Stephen Curry had some nice moments but he fell apart in the fourth quarter, shooting just 3-11 from the field (including 1-8 on three pointers) as Team Giannis collapsed down the stretch. Curry finished with 17 points, nine rebounds and seven assists but he shot a woeful 6-23 from the field (4-17 on three pointers), and one of his six makes was an uncontested dunk as time ran out.

Joel Embiid led Team Giannis with a game-high 12 rebounds but he scored just 10 points on 4-12 field goal shooting and in the fourth quarter he fumbled the ball like he was Edward Scissorhands, repeatedly letting smaller players slap the ball away on plays when he should have scored or drawn a foul. Officially, in the final stanza he shot 1-4 from the field and had one turnover but it looked/felt like he squandered more possessions than that.

Charlotte fans enjoyed watching the Hornets' Kemba Walker amass a game-high eight assists, but he shot just 2-8 from the field and scored only four points.

The Commissioner's special selections, Dirk Nowitzki and Dwyane Wade, delighted the fans during their cameo appearances for Team Giannis and Team LeBron respectively. Nowitzki scored 9 points on 3-3 shooting from three point range in four minutes, while Wade had seven points, four assists and two rebounds in 10 minutes. Nowitzki moves like he is encased in ice and he looks like he will need a week long ice bath for recovery after every game, but he shoots like he will be able to make spot up, tippy toe three pointers forever.

The golden age of the NBA All-Star Game took place in the 1980s, when perennial All-Star point guards Magic Johnson and Isiah Thomas set a tone that nicely balanced showmanship and competitiveness. For example, look at the 1988 contest (Magic Johnson was injured and did not play in the 1989 game 30 years ago): the East won 138-133 over the West in a high scoring, up tempo game, but a game that was not completely out of the context of how the regular season games were played during that season when the average team scored 108.2 ppg and the top-scoring team (the Denver Nuggets) averaged 116.7 ppg. Also, the East shot 3-6 from three point range and the West shot 1-5 from three point range. The East shot .519 from the field, while the West shot .426 from the field. No one is suggesting that the 1988 All-Star Game was a defensive slugfest but there was at least some defensive resistance and it looked--both visually and statistically--like some semblance of a "real" game. Players shot from the post, from midrange and on drives, showcasing a variety of skills.The East had 11 steals and 11 blocked shots, while the West had 11 steals and seven blocked shots. The East committed 29 fouls, while the West committed 27 fouls.

In contrast, this season, the average team is scoring 110.7 ppg and the top-scoring team (the Golden State Warriors) is averaging 118.8 ppg but the All-Star game made a run at matching those totals in the first half. As noted above, the vast majority of shots attempted in the 2019 All-Star Game were three pointers, many of which were fired up early in the shot clock from well beyond the arc. Team LeBron had nine steals and six blocked shots while committing nine fouls and Team Giannis had eight steals and one blocked shot while committing six fouls; those numbers starkly contrast with the 1988 numbers, and suggest that the 1988 All-Star Game at least resembled a real game, while the 2019 All-Star Game was much more like an intra-squad scrimmage--and a low intensity one at that, not like the famous Dream Team scrimmage pitting Michael Jordan's squad against Magic Johnson's squad.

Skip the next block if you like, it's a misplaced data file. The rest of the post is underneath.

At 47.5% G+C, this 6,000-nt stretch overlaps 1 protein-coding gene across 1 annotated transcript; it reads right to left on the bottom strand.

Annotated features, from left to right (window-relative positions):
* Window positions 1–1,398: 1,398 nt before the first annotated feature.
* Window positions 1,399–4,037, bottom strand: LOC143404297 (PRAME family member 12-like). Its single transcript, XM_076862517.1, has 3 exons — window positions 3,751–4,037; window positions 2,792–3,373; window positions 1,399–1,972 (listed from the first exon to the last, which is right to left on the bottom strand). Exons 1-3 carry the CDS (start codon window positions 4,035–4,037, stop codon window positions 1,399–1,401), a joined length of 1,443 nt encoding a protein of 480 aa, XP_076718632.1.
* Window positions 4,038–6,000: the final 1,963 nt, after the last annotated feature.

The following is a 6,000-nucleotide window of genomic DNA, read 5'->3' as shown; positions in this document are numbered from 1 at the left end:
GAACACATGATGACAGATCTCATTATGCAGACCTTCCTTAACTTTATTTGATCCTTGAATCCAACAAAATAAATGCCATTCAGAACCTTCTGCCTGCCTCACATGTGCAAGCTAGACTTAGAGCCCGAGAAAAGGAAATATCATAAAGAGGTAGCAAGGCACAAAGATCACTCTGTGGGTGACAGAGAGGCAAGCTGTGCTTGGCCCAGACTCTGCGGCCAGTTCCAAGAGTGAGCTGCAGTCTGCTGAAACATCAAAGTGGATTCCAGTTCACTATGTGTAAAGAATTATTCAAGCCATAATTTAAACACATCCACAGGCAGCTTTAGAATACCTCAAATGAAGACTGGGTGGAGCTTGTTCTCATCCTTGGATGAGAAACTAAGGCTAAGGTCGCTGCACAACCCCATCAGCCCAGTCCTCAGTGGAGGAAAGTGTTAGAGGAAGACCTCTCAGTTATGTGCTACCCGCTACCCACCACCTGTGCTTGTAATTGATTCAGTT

NBA players have remarkable athletic ability and shooting skills but those abilities and skills are best demonstrated in an environment that is at least semi-competitive.

Recent NBA All-Star Game Recaps:

LeBron James Earns Third All-Star Game MVP as Team LeBron Outlasts Team Stephen, 148-145 (2018):

"LeBron James scored a game-high 29 points on 12-17 field goal shooting, grabbed a game-high tying 10 rebounds and dished eight assists as Team LeBron defeated Team Stephen 148-145 in the first year of the NBA's new All-Star selection format; instead of the traditional matchup featuring the Eastern Conference facing the Western Conference, a team of All-Stars picked by LeBron James faced a team of All-Stars picked by Stephen Curry. The NBA tweaked the All-Star Game in the wake of several subpar All-Star Games, culminating in last year's farce.

Before the 2018 All-Star Game, James already held the NBA All-Star Game career scoring record (314 points) and yesterday he surpassed Julius Erving (321 points) to set the record for most points scored in ABA and NBA All-Star Games combined. Bob Pettit (1956, 58, 59, 62) and Kobe Bryant (2002, 2007, 2009, 2011) share the record with four All-Star Game MVPs each, while James joined Oscar Robertson, Michael Jordan and Shaquille O'Neal as three-time winners; James previously earned the All-Star Game MVP in 2006 and 2008."

The NBA All-Star Game Has Become a Farce (2017):

"The Western Conference's 192-182 victory over the Eastern Conference is without question the worst NBA All-Star Game that I have ever watched. Other than the MLB All-Star Game that ended in a tie (and many NFL Pro Bowls of recent vintage) it may be the worst major professional league All-Star Game ever. When the reigning two-time regular season MVP literally lies down on the court instead of attempting to play defense, you know that the event has jumped the shark"

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posted by David Friedman @ 2:57 AM